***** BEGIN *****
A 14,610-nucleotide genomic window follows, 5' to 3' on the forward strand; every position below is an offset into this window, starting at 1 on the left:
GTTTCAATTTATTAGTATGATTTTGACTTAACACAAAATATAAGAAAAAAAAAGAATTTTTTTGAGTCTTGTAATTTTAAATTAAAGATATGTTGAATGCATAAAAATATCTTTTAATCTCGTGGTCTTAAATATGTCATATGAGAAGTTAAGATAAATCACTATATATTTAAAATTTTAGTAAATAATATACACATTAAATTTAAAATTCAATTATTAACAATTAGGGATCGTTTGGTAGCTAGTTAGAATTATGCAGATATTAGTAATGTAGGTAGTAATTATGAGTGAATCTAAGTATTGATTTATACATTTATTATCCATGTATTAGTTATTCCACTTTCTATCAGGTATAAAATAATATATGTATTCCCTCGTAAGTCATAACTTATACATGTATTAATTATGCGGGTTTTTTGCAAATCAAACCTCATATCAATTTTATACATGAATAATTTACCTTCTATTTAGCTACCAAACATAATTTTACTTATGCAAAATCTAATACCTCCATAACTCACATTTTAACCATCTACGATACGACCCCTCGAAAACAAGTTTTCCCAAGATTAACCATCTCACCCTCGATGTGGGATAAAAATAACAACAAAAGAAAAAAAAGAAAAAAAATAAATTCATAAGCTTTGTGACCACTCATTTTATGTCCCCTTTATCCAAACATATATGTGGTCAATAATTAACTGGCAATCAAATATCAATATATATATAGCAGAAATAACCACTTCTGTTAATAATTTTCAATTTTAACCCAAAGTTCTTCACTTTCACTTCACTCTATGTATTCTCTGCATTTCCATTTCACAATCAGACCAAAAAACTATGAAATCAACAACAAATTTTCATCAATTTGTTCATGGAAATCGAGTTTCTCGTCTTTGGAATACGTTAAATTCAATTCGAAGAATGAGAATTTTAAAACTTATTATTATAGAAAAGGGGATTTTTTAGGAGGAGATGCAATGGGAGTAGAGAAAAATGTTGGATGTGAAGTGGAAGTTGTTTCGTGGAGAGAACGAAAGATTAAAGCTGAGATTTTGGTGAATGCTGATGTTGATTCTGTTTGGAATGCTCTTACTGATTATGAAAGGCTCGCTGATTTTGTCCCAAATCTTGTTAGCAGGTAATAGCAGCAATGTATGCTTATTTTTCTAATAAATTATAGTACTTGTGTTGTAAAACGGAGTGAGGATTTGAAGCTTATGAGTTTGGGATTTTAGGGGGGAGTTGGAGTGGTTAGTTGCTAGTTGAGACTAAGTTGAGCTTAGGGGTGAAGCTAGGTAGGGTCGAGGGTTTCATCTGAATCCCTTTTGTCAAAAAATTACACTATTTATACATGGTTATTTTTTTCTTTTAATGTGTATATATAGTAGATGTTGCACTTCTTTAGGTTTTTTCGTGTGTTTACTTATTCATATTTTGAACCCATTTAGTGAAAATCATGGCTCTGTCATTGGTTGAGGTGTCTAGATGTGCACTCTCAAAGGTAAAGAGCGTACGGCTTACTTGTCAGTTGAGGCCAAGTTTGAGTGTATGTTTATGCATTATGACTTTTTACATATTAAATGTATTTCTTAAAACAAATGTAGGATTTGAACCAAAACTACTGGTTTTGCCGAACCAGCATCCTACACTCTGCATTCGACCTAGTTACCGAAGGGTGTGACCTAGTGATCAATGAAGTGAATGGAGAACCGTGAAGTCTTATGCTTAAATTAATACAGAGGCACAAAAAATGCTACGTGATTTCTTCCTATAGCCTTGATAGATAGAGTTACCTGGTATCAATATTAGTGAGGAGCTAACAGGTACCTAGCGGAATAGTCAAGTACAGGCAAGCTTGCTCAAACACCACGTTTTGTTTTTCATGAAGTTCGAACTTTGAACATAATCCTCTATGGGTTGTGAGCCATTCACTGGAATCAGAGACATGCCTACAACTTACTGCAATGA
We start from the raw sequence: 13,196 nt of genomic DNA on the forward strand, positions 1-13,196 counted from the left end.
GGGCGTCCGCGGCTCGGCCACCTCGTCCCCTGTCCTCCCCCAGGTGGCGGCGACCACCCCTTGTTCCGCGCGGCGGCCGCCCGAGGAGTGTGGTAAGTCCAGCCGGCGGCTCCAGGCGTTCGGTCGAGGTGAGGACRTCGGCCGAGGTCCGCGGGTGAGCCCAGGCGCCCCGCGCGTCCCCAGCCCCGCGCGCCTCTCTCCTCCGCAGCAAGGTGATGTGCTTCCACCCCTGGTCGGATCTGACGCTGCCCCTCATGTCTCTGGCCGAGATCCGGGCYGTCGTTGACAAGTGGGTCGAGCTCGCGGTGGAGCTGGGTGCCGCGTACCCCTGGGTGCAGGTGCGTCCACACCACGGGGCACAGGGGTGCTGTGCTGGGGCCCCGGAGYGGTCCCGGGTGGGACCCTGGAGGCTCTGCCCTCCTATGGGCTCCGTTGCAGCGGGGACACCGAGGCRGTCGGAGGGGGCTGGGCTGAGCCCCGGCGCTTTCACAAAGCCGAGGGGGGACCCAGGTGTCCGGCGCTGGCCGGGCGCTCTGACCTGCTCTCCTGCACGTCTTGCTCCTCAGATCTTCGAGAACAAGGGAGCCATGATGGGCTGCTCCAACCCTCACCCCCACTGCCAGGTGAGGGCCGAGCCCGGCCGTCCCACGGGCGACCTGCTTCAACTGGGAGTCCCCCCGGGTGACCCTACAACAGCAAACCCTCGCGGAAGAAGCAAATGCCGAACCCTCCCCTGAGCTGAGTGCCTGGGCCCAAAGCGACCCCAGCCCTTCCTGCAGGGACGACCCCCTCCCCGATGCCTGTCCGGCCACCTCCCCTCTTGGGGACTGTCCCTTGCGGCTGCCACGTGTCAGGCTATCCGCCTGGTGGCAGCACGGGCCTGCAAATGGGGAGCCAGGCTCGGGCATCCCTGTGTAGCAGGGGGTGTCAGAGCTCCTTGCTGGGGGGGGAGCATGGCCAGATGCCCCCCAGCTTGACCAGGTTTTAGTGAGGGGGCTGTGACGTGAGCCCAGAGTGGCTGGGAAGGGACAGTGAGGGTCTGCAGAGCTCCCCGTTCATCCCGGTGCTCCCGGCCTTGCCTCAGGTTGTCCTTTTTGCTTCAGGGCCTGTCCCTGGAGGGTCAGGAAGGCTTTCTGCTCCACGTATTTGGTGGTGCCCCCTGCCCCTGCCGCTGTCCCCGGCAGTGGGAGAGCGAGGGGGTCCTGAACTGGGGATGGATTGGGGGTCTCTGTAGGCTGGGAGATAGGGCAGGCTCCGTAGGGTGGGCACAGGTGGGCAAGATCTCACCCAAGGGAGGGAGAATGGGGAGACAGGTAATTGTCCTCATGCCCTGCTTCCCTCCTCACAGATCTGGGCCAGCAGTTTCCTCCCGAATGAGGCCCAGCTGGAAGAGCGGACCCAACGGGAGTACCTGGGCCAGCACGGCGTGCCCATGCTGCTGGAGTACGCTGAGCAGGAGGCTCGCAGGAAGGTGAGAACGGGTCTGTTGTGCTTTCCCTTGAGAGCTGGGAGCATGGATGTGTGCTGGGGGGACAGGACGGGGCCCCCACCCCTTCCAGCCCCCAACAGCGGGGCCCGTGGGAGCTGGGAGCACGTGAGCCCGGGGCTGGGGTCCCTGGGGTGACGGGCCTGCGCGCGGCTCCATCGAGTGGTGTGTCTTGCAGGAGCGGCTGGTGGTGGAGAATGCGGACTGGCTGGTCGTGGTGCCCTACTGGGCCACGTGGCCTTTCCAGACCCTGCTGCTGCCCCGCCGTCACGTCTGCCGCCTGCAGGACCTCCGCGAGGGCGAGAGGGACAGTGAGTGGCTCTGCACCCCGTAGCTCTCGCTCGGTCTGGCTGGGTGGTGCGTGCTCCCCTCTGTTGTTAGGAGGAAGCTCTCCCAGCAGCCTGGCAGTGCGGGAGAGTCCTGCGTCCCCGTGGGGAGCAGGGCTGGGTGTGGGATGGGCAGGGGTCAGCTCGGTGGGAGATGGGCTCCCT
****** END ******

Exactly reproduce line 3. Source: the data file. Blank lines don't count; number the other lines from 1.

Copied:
We start from the raw sequence: 13,196 nt of genomic DNA on the forward strand, positions 1-13,196 counted from the left end.